The next came in 2011 when commander-in-chief Khole Konyak and prime minister of GPRN K. Kitovi Zhimomi deserted the group to form their own organisation. Four years later came another incident when Y. Wangtin Naga and Tikhak had to part ways after they opposed former chairman S.S. Khaplang’s decision to abrogate the ceasefire with the Indian government.

Barring sporadic incidents, none of these later incidents fuelled violence similar to the event in the late 1980s. A former activitist of NSCN(K) who is now associated with an over ground group in Nagaland is also of the opinion that Konyak’s impeachment will not result in any turmoil in the Konyak-inhabited region. “The cabinet’s decision also has the support of Konyak leaders from Myanmar. So, it is doubtful if all the leaders from the tribe will join hands with the former chairman,” he said.

Despite the drawbacks in his leadership, Khango Konyak is a revered leader among the Nagas of eastern Nagaland. He was among the early rebels from the Naga National Council (NNC) to have been trained in China’s Yunnan province and who later decided to join hands with Khaplang. So, the possibility of some of his close associates walking out with him cannot be ruled out as it happened when Khole Konyak and Y. Wangtin Naga had left the group. According to media reports, Khango Konyak will join the NSCN(IM) along with his followers after reaching Nagaland.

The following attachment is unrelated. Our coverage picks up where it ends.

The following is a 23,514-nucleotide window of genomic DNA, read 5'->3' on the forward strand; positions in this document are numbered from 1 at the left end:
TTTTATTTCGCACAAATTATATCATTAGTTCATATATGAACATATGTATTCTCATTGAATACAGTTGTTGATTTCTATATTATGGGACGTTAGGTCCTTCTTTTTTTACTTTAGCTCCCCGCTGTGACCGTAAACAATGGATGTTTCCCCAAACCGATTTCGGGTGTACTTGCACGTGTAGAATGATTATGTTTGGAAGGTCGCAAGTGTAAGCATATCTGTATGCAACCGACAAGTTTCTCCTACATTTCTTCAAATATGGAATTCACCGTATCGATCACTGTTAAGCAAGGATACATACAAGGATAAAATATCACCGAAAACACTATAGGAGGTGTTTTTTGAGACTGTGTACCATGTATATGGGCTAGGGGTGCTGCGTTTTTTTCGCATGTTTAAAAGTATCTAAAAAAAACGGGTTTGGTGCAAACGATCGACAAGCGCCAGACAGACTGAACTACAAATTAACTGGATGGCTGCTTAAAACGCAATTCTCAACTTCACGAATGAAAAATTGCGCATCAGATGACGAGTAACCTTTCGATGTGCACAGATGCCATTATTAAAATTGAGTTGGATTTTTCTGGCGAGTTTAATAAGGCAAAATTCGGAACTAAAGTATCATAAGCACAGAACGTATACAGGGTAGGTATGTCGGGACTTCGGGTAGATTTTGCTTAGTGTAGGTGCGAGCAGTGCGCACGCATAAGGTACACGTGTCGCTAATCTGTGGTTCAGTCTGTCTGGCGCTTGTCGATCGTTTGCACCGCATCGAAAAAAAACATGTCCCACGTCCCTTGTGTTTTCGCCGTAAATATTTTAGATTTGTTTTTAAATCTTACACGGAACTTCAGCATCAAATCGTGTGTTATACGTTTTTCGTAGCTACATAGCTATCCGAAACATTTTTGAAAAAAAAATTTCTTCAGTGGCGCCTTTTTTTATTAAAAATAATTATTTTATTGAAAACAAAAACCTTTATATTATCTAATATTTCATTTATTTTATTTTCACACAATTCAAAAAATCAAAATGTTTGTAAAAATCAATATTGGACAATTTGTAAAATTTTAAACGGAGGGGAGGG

Impact on separatist campaign in Northeast

The change of leadership notwithstanding, NSCN(K)’s ties with the separatist groups from the Northeast will remain the same. The Naga group is low on resources, which is why it has to depend upon the other outfits for weapons and human resource. It is a mutually beneficial association that has endured since the early 1980s with more outfits pitching tent and establishing training facilities over the years. The camps that exist across Manipur and elsewhere in Myanmar are however beyond the control of NSCN(K) and they exist through a tacit understanding between the army and police.

Konyak’s departure from Myanmar will lead to further shrinkage of NSCN(K)’s support base in Nagaland. It will be more focused on the Naga inhabited region in northern Sagaing Division across the border and the pockets in the eastern districts of Arunachal Pradesh where it still commands support. There are also rumours that the Sumi faction from Nagaland led by Nikki Sumi in NSCN(K) may soon land up at a ceasefire designated camp in the state.

But NSCN(K) would not be totally deprived of its capability to carry out strikes in the region. Like many Naga tribes, Konyak villages are found on both sides of the hilly border and residents are allowed to travel up to a distance of 16 km on the other side. According to informed sources, many village headmen have refused to take sides and have maintained cordial ties with all the groups.

Militant activities in the contiguous stretch from Mon to Sivasagar in Assam which was once so prominent will decrease and shift to the eastern districts of Arunachal Pradesh bordering Myanmar. All the major attacks against the security forces in the last couple of years have taken place around the Margherita-Jagun region that have routes leading straight to the border through areas of support in the hill state.

Rajeev Bhattacharyya is a Guwahati-based journalist and author of Rendezvous With Rebels: Journey to Meet India’s Most Wanted Men.

Join The Discussion